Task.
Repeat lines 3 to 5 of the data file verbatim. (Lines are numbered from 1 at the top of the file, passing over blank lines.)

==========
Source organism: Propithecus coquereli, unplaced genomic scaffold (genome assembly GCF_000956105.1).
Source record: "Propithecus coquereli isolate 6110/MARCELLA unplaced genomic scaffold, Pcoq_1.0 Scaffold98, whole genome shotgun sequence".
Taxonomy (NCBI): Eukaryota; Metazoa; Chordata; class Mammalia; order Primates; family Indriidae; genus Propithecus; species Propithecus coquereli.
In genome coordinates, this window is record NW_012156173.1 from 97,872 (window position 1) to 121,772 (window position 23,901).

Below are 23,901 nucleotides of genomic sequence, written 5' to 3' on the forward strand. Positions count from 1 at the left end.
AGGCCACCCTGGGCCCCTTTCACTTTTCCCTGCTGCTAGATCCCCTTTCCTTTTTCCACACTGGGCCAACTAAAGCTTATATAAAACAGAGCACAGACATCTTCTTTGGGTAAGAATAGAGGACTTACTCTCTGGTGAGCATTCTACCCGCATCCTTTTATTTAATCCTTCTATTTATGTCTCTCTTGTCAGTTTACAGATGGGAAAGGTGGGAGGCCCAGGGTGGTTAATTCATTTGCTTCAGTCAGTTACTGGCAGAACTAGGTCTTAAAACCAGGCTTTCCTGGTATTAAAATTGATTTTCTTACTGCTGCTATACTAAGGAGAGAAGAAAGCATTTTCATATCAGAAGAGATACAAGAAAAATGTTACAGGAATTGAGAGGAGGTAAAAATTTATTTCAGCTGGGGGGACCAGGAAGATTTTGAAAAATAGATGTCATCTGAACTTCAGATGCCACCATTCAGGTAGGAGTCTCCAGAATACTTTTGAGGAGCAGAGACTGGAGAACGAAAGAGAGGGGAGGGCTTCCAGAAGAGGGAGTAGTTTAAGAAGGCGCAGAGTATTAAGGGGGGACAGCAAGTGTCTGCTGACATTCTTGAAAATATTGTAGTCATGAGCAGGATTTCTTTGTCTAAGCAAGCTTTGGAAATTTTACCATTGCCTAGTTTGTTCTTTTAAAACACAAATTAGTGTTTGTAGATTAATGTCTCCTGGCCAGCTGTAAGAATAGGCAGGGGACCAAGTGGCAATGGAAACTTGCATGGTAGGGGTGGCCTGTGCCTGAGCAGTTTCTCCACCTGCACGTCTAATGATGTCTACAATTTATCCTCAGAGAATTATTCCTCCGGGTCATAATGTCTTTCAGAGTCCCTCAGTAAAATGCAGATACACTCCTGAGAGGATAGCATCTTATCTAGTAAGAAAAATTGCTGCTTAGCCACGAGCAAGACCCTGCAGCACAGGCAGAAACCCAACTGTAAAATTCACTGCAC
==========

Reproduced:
Taxonomy (NCBI): Eukaryota; Metazoa; Chordata; class Mammalia; order Primates; family Indriidae; genus Propithecus; species Propithecus coquereli.
In genome coordinates, this window is record NW_012156173.1 from 97,872 (window position 1) to 121,772 (window position 23,901).

Below are 23,901 nucleotides of genomic sequence, written 5' to 3' on the forward strand. Positions count from 1 at the left end.